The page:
It is important to note that most family law cases ultimately settle before trial. Thus, employing mediation early in the process can save the parties the significant money and heartache that accompany protracted litigation.


The Importance of and Accurate Inventory and Appraisement

One of the most important aspects in a divorce case is the preparation and filing of an accurate sworn inventory and appraisement of community and separate assets. The inventory and appraisement, otherwise known as an “I&A,” is a document which lists any and all of the assets owned by the community as well as the separate assets of each spouse. and will show in detail the approximate value of both the petitioner’s and the respondent’s respective assets. The I&A acts as a blueprint to determine a fair and equitable split of the community assets to both parties. While an I&A does not prevent the concealment of marital assets, exchanging I&A forms between the parties can go a long way in preventing concealment and can enlighten each party to the assets held by the marital community. In many cases, one spouse is delegated the task of managing finances on a daily basis while another is tasked with managing retirement benefits and the acquisition of property. An I&A can enlighten each spouse to the state of the community estate in a non-confrontational and open manner, cutting down on the need for extensive, thorough, and costly litigation.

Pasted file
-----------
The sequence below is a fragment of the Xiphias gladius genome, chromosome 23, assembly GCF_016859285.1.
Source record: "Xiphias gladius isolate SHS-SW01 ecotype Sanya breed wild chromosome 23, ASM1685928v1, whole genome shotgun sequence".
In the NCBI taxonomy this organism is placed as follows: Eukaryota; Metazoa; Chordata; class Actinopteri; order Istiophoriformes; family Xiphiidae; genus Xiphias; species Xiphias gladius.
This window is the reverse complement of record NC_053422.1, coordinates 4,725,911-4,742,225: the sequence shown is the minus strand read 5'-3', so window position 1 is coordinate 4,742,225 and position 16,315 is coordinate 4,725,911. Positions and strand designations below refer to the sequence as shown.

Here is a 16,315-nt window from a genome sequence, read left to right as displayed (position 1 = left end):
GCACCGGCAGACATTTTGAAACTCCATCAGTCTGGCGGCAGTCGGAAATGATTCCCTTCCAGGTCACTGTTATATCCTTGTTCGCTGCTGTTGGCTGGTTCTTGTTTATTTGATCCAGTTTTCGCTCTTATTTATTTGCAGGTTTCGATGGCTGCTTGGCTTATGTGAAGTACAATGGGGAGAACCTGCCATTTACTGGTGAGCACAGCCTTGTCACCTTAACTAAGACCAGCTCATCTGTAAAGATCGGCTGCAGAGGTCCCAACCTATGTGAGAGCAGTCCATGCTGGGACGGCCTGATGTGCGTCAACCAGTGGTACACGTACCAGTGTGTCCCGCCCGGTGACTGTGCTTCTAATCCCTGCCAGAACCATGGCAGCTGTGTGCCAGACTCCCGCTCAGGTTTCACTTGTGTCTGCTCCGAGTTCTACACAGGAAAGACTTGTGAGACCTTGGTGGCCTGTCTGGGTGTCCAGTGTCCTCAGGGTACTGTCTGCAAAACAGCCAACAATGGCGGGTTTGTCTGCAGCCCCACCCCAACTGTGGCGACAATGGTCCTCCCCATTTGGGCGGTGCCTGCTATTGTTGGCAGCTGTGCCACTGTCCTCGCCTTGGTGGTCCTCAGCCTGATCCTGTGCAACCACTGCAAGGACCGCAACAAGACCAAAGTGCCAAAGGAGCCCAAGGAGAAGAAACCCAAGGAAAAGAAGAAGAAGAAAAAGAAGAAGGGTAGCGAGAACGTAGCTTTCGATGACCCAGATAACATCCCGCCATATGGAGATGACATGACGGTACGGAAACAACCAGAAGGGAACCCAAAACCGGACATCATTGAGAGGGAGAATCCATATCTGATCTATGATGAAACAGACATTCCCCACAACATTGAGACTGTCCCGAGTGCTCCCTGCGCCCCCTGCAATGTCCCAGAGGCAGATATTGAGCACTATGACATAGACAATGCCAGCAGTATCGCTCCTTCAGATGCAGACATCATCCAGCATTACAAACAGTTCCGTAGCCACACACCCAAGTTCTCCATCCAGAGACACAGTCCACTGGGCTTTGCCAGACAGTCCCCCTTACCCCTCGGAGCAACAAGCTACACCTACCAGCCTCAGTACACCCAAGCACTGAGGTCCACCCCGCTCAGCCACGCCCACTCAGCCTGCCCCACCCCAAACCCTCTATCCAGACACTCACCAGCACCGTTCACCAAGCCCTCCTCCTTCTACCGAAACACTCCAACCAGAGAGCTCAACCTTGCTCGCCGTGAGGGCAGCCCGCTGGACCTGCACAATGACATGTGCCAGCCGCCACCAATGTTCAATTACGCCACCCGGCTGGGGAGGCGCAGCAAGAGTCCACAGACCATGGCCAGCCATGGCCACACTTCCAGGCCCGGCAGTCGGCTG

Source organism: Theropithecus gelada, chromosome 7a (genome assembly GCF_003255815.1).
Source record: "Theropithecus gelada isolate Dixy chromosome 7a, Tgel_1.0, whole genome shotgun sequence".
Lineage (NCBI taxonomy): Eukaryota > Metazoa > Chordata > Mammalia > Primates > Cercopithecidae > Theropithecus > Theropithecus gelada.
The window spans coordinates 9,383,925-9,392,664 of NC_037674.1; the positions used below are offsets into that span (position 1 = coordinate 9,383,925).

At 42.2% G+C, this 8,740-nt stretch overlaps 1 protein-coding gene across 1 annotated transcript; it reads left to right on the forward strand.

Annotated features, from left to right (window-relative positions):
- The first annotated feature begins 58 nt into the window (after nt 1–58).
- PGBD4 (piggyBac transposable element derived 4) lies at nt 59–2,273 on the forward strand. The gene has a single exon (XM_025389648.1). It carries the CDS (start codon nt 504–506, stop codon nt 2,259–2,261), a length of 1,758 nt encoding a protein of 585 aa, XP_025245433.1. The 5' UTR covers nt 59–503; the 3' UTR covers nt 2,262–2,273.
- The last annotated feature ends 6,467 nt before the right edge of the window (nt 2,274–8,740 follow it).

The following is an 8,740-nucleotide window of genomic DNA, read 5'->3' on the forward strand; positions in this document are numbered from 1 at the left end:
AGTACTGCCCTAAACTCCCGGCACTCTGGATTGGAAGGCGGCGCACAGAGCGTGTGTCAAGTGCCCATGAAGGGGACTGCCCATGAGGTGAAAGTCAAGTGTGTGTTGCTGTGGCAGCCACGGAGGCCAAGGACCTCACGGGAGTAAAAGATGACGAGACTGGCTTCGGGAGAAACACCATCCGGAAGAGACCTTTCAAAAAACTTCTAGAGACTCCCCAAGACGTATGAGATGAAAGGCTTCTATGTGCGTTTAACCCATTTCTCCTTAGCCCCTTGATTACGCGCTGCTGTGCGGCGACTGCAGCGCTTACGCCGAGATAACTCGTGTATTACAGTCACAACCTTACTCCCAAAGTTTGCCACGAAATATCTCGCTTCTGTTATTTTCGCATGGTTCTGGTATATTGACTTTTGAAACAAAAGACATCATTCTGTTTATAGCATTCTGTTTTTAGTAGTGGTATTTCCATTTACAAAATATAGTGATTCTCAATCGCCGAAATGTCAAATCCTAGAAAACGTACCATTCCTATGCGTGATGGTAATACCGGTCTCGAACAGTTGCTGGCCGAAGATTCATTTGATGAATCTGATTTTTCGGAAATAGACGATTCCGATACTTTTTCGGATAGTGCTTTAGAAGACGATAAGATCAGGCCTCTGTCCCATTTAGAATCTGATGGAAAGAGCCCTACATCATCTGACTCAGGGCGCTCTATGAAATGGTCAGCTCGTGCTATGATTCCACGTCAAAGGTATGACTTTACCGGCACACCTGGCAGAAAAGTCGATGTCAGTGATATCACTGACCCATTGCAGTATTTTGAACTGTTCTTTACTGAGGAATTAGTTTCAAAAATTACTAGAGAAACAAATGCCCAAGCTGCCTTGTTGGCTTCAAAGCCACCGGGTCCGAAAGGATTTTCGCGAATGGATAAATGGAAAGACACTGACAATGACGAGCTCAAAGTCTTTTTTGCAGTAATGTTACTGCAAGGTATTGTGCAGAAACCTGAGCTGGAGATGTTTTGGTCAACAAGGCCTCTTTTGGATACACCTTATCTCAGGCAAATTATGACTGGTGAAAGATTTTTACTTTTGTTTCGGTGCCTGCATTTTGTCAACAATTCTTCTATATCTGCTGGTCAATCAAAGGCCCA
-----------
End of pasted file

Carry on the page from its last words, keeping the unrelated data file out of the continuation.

While exchanging sworn I&A’s provides no guarantee to the extent of discovery and litigation, the I&A can provide an idea as to whether the parties are even on the same page with each other as to what assets are to be considered community property and what assets are to be considered separate property. If the parties are willing to negotiate and produce similar I&A forms, litigation can potentially be much less extensive and much less costly with regard to the division of the community property for both parties involved.

Community property is defined as property, other than separate property, acquired by either spouse during marriage. Clients are often caught off guard when we begin to speak about the assets of both the community and the separate property assets of each party, especially when divorcing after many years of marriage. Clients make the mistake of thinking the only assets to divide upon divorce are bank accounts, cars, and the martial home. Clients can also make the mistake of believing that certain assets are community assets when in fact the assets are actually separate property.

Because clients can overlook both community and separate assets it is important to spend time on the inventory and appraisement and present as much detail about when and how property was acquired. An inventory and appraisement does not merely act as a guide to determining what the total value of the community estate is, but also provides direction which can help guide each party locate and present what separate and community assets he or she believes exist and the approximate value of the assets. How and when property was purchased can affect the categorization of property as separate or community and the preparation of an accurate inventory and appraisement can be critical to a fair and equal division of community property.